The findings, published in this week's issue of the British Medical Journal, suggest a double mastectomy may be an effective first-line treatment for women with early-stage breast cancer who carry a BRCA1 or BRCA2 genetic mutation.
Having a mutation in either of the BRCA genes leads to an elevated risk of breast and ovarian cancers. Certain ethnic groups, among them Ashkenazi Jews, have a higher prevalence of these genetic mutations.
"Women with a BRCA mutation have a 60 to 70 per cent chance of developing breast cancer in their lifetime and, once diagnosed, a further 34 per cent chance of developing breast cancer in the opposite breast within 15 years," said Kelly Metcalfe, a scientist at the Women's College Research Institute who led the study.
"For these women, we need to think about treating the first breast cancer, but also about preventing a second breast cancer."
To conduct the study, researchers analysed the medical records of 390 women with early-stage breast cancer and a BRCA1 or BRCA2 mutation.
Metcalfe said those who had both breasts removed had a 48 per cent greater likelihood of surviving compared to women with a single mastectomy.
The study also found that women who developed a new cancer in the opposite breast had double the risk of dying from the disease compared to those who had a double mastectomy.
At 20 years, the survival rate was 88 per cent for women who had both breasts removed and 66 per cent for women with a single breast removed.
To put it in more absolute terms, of the 79 women in the study who died of their cancer, 18 had undergone a double mastectomy and 61 chose to have only the cancerous breast removed.
"There are very few treatments that we can think about that would reduce a woman's risk of dying by this much," Metcalfe said.
"So ultimately, based on the results of this study, we think women should consider having a bilateral mastectomy as the treatment of their first breast cancer."
After being tested in 2000, Natalie Witkin of Toronto learned she had the BRCA1 mutation and had decided by 2007, at age 37, to have both breasts removed as a preventive measure. But 10 days before the operation, she was diagnosed with cancer in one of her breasts.
"Knowing I was a mutation carrier and I had a high risk of developing another breast cancer in either breast, I chose to have a double mastectomy," Witkin, now 45, said Tuesday. "Had I not known I was a BRCA mutation carrier, because I had an early-stage breast cancer, I most likely would have opted to have a lumpectomy.
"So I would say that this study shows that my decision to have a double mastectomy has likely improved my survival."
BRCA1-related breast cancer can be aggressive, making it more difficult to treat, especially if it is not caught early.
Last year, actress Angelina Jolie announced she had opted for a double mastectomy and breast reconstruction after discovering she carried the BRCA1 gene. The surgery was preventive — at the time, the then 37-year-old said doctors estimated she had an 87 per cent risk of developing breast cancer and a 50 per cent risk of ovarian cancer.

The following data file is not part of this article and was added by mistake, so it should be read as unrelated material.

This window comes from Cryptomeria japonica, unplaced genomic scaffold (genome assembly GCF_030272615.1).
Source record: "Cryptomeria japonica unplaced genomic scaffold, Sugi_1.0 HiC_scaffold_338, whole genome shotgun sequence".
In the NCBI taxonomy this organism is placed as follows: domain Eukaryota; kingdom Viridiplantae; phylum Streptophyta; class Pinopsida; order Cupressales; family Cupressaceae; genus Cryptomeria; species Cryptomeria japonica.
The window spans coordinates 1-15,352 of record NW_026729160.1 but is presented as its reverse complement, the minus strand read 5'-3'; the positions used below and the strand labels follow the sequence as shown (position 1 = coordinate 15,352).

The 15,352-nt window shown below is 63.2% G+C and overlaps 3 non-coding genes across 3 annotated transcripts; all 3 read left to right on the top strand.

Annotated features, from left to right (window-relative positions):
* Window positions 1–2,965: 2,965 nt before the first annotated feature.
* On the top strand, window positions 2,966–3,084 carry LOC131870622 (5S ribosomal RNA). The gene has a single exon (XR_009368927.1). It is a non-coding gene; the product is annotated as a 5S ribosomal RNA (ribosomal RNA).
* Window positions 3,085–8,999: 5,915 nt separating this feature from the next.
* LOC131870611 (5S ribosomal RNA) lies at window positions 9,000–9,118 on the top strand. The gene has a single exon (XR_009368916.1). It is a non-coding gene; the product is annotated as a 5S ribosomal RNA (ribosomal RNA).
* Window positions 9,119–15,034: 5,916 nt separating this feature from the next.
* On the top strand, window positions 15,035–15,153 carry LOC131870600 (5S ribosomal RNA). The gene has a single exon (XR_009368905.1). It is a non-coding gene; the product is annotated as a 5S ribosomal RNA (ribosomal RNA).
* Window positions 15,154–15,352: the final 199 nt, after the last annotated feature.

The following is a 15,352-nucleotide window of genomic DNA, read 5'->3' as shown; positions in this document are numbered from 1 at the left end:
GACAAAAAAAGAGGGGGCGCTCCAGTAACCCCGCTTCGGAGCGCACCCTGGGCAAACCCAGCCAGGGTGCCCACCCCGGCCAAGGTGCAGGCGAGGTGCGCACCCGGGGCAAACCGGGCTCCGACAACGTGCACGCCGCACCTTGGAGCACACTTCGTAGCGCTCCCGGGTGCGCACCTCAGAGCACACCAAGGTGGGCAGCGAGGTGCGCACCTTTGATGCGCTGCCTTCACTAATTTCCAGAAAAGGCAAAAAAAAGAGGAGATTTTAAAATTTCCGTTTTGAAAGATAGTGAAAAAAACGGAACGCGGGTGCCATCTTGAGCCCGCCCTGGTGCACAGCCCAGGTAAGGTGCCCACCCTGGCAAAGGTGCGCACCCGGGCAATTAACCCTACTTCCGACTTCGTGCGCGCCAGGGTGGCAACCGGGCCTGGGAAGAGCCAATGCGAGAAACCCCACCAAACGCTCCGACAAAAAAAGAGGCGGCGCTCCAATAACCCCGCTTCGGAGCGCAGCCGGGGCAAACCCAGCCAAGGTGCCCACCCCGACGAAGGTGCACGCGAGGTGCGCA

This study looked at women who had already been diagnosed with BRCA-related breast cancer to see which treatment conferred the greatest survival benefit over time.
"Our study's results provide evidence that in order to improve survival in women with BRCA-associated breast cancer, we need to prevent new breast cancers from developing after an initial diagnosis," said senior author Dr. Steven Narod, director of familial breast cancer research at Women's College Hospital.
"This study highlights the importance of providing genetic testing for BRCA1 and BRCA2 at the time of breast cancer diagnosis, if appropriate," he said. "This genetic information could help women make decisions that ultimately may increase their chance of surviving breast cancer."
BRCA testing is available in Canada to women who meet certain risk criteria, including their family history of breast cancer and ethnicity.
Metcalfe said women with a BRCA mutation who previously had breast cancer and had either a lumpectomy or a unilateral mastectomy may want to speak to their doctor about surgery to remove both breasts to reduce the risk of developing a new cancer — "and ultimately increasing their chance of survival."
In an accompanying editorial, Karin Michels, an associate professor of epidemiology at Harvard Medical School, said the decision to part with a healthy breast to "prevent a probability" is a difficult one to make.
While agreeing that the decision should be made with her doctor, Michels writes that "a woman needs to weigh up alternative options, including regular close monitoring and the use of (cancer-preventing drugs) tamoxifen or raloxifene, while considering the opportunities but also possible complications of reconstructive surgery."
"No statistics and no statistician can make this decision for her," said Michels, who suggested larger studies are needed to confirm the Toronto researchers' conclusions.
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